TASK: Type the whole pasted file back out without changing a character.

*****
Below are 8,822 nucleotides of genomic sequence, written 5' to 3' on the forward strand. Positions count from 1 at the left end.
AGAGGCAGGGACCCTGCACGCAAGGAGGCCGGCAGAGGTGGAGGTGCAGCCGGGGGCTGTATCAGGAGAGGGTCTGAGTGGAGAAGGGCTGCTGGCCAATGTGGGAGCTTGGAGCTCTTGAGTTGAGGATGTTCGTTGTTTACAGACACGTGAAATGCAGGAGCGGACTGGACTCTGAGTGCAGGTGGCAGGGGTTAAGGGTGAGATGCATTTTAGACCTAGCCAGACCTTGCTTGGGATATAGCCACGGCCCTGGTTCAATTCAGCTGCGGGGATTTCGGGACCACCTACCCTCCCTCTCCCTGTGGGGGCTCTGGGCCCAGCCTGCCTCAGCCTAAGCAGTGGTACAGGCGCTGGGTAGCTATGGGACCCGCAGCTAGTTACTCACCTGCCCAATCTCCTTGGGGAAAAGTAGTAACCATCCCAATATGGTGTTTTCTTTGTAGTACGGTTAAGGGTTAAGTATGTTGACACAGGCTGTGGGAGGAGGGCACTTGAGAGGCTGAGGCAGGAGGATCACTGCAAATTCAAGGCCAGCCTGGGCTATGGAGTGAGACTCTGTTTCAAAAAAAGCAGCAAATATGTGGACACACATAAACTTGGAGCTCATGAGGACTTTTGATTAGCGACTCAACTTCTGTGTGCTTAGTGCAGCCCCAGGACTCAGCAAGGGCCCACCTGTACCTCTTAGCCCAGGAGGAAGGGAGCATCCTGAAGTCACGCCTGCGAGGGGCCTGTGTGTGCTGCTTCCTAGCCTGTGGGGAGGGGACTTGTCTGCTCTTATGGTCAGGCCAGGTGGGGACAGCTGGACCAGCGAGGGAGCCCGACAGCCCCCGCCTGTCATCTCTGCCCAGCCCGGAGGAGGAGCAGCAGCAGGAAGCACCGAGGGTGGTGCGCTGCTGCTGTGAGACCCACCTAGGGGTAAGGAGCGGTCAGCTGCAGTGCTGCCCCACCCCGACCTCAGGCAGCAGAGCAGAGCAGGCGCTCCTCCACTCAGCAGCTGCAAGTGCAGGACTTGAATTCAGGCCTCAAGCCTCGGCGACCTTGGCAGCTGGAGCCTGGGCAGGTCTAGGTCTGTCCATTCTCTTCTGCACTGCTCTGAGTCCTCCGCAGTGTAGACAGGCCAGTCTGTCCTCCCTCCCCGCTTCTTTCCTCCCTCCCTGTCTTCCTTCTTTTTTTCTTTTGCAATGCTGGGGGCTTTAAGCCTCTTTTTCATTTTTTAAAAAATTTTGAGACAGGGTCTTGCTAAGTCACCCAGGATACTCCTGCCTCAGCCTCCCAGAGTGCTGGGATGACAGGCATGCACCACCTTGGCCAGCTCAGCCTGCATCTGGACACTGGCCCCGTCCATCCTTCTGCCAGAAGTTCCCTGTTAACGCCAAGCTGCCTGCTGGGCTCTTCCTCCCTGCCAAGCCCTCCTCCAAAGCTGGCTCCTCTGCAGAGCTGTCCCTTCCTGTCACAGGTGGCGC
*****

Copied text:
Below are 8,822 nucleotides of genomic sequence, written 5' to 3' on the forward strand. Positions count from 1 at the left end.
AGAGGCAGGGACCCTGCACGCAAGGAGGCCGGCAGAGGTGGAGGTGCAGCCGGGGGCTGTATCAGGAGAGGGTCTGAGTGGAGAAGGGCTGCTGGCCAATGTGGGAGCTTGGAGCTCTTGAGTTGAGGATGTTCGTTGTTTACAGACACGTGAAATGCAGGAGCGGACTGGACTCTGAGTGCAGGTGGCAGGGGTTAAGGGTGAGATGCATTTTAGACCTAGCCAGACCTTGCTTGGGATATAGCCACGGCCCTGGTTCAATTCAGCTGCGGGGATTTCGGGACCACCTACCCTCCCTCTCCCTGTGGGGGCTCTGGGCCCAGCCTGCCTCAGCCTAAGCAGTGGTACAGGCGCTGGGTAGCTATGGGACCCGCAGCTAGTTACTCACCTGCCCAATCTCCTTGGGGAAAAGTAGTAACCATCCCAATATGGTGTTTTCTTTGTAGTACGGTTAAGGGTTAAGTATGTTGACACAGGCTGTGGGAGGAGGGCACTTGAGAGGCTGAGGCAGGAGGATCACTGCAAATTCAAGGCCAGCCTGGGCTATGGAGTGAGACTCTGTTTCAAAAAAAGCAGCAAATATGTGGACACACATAAACTTGGAGCTCATGAGGACTTTTGATTAGCGACTCAACTTCTGTGTGCTTAGTGCAGCCCCAGGACTCAGCAAGGGCCCACCTGTACCTCTTAGCCCAGGAGGAAGGGAGCATCCTGAAGTCACGCCTGCGAGGGGCCTGTGTGTGCTGCTTCCTAGCCTGTGGGGAGGGGACTTGTCTGCTCTTATGGTCAGGCCAGGTGGGGACAGCTGGACCAGCGAGGGAGCCCGACAGCCCCCGCCTGTCATCTCTGCCCAGCCCGGAGGAGGAGCAGCAGCAGGAAGCACCGAGGGTGGTGCGCTGCTGCTGTGAGACCCACCTAGGGGTAAGGAGCGGTCAGCTGCAGTGCTGCCCCACCCCGACCTCAGGCAGCAGAGCAGAGCAGGCGCTCCTCCACTCAGCAGCTGCAAGTGCAGGACTTGAATTCAGGCCTCAAGCCTCGGCGACCTTGGCAGCTGGAGCCTGGGCAGGTCTAGGTCTGTCCATTCTCTTCTGCACTGCTCTGAGTCCTCCGCAGTGTAGACAGGCCAGTCTGTCCTCCCTCCCCGCTTCTTTCCTCCCTCCCTGTCTTCCTTCTTTTTTTCTTTTGCAATGCTGGGGGCTTTAAGCCTCTTTTTCATTTTTTAAAAAATTTTGAGACAGGGTCTTGCTAAGTCACCCAGGATACTCCTGCCTCAGCCTCCCAGAGTGCTGGGATGACAGGCATGCACCACCTTGGCCAGCTCAGCCTGCATCTGGACACTGGCCCCGTCCATCCTTCTGCCAGAAGTTCCCTGTTAACGCCAAGCTGCCTGCTGGGCTCTTCCTCCCTGCCAAGCCCTCCTCCAAAGCTGGCTCCTCTGCAGAGCTGTCCCTTCCTGTCACAGGTGGCGC